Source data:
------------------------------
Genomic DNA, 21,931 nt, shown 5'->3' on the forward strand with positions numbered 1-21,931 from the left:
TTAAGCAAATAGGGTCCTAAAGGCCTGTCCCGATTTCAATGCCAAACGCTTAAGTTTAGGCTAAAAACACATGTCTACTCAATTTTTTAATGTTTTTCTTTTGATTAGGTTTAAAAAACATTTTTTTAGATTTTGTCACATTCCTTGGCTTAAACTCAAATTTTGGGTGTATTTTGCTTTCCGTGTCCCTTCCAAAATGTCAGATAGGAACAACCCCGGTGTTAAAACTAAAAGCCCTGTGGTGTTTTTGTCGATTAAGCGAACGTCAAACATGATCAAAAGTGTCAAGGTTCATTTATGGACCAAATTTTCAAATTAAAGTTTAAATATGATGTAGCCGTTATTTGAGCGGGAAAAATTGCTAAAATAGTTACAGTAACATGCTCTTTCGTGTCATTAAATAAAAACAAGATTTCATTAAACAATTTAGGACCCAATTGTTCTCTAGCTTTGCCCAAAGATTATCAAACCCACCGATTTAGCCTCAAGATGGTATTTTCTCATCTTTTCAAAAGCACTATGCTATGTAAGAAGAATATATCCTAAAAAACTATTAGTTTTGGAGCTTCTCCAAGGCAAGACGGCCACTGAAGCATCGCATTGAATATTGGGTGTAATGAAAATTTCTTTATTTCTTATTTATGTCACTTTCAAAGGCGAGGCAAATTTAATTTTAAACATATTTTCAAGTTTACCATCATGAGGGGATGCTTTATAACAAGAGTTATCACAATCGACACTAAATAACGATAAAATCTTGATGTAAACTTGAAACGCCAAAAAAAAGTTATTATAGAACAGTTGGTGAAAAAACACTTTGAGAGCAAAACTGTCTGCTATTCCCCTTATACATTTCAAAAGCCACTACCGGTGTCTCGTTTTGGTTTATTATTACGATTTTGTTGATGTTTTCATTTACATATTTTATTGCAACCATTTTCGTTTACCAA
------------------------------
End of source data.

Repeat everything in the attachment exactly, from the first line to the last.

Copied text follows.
Genomic DNA, 21,931 nt, shown 5'->3' on the forward strand with positions numbered 1-21,931 from the left:
TTAAGCAAATAGGGTCCTAAAGGCCTGTCCCGATTTCAATGCCAAACGCTTAAGTTTAGGCTAAAAACACATGTCTACTCAATTTTTTAATGTTTTTCTTTTGATTAGGTTTAAAAAACATTTTTTTAGATTTTGTCACATTCCTTGGCTTAAACTCAAATTTTGGGTGTATTTTGCTTTCCGTGTCCCTTCCAAAATGTCAGATAGGAACAACCCCGGTGTTAAAACTAAAAGCCCTGTGGTGTTTTTGTCGATTAAGCGAACGTCAAACATGATCAAAAGTGTCAAGGTTCATTTATGGACCAAATTTTCAAATTAAAGTTTAAATATGATGTAGCCGTTATTTGAGCGGGAAAAATTGCTAAAATAGTTACAGTAACATGCTCTTTCGTGTCATTAAATAAAAACAAGATTTCATTAAACAATTTAGGACCCAATTGTTCTCTAGCTTTGCCCAAAGATTATCAAACCCACCGATTTAGCCTCAAGATGGTATTTTCTCATCTTTTCAAAAGCACTATGCTATGTAAGAAGAATATATCCTAAAAAACTATTAGTTTTGGAGCTTCTCCAAGGCAAGACGGCCACTGAAGCATCGCATTGAATATTGGGTGTAATGAAAATTTCTTTATTTCTTATTTATGTCACTTTCAAAGGCGAGGCAAATTTAATTTTAAACATATTTTCAAGTTTACCATCATGAGGGGATGCTTTATAACAAGAGTTATCACAATCGACACTAAATAACGATAAAATCTTGATGTAAACTTGAAACGCCAAAAAAAAGTTATTATAGAACAGTTGGTGAAAAAACACTTTGAGAGCAAAACTGTCTGCTATTCCCCTTATACATTTCAAAAGCCACTACCGGTGTCTCGTTTTGGTTTATTATTACGATTTTGTTGATGTTTTCATTTACATATTTTATTGCAACCATTTTCGTTTACCAA